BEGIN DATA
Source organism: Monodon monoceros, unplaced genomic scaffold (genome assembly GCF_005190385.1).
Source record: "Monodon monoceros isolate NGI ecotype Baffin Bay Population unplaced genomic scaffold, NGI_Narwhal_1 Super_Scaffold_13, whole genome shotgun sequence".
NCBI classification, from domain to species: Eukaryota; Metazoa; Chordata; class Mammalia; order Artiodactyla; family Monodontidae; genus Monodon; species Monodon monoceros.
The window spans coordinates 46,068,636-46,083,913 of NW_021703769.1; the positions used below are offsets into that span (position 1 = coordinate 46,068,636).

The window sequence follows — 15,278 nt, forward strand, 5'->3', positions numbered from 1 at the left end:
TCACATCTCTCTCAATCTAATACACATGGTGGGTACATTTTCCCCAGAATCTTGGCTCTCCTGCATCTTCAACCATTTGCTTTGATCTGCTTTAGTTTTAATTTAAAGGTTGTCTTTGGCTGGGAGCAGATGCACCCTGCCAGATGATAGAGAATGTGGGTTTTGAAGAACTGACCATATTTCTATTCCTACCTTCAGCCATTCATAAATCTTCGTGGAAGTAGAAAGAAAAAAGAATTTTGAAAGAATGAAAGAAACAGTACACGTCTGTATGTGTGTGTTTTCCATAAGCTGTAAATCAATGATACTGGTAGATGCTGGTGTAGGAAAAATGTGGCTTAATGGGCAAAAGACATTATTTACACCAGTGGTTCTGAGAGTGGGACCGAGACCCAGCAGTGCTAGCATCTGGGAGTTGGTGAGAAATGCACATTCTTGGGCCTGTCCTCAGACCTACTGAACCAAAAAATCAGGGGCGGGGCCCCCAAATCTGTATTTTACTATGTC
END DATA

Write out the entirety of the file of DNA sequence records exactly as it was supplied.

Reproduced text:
Source organism: Monodon monoceros, unplaced genomic scaffold (genome assembly GCF_005190385.1).
Source record: "Monodon monoceros isolate NGI ecotype Baffin Bay Population unplaced genomic scaffold, NGI_Narwhal_1 Super_Scaffold_13, whole genome shotgun sequence".
NCBI classification, from domain to species: Eukaryota; Metazoa; Chordata; class Mammalia; order Artiodactyla; family Monodontidae; genus Monodon; species Monodon monoceros.
The window spans coordinates 46,068,636-46,083,913 of NW_021703769.1; the positions used below are offsets into that span (position 1 = coordinate 46,068,636).

The window sequence follows — 15,278 nt, forward strand, 5'->3', positions numbered from 1 at the left end:
TCACATCTCTCTCAATCTAATACACATGGTGGGTACATTTTCCCCAGAATCTTGGCTCTCCTGCATCTTCAACCATTTGCTTTGATCTGCTTTAGTTTTAATTTAAAGGTTGTCTTTGGCTGGGAGCAGATGCACCCTGCCAGATGATAGAGAATGTGGGTTTTGAAGAACTGACCATATTTCTATTCCTACCTTCAGCCATTCATAAATCTTCGTGGAAGTAGAAAGAAAAAAGAATTTTGAAAGAATGAAAGAAACAGTACACGTCTGTATGTGTGTGTTTTCCATAAGCTGTAAATCAATGATACTGGTAGATGCTGGTGTAGGAAAAATGTGGCTTAATGGGCAAAAGACATTATTTACACCAGTGGTTCTGAGAGTGGGACCGAGACCCAGCAGTGCTAGCATCTGGGAGTTGGTGAGAAATGCACATTCTTGGGCCTGTCCTCAGACCTACTGAACCAAAAAATCAGGGGCGGGGCCCCCAAATCTGTATTTTACTATGTC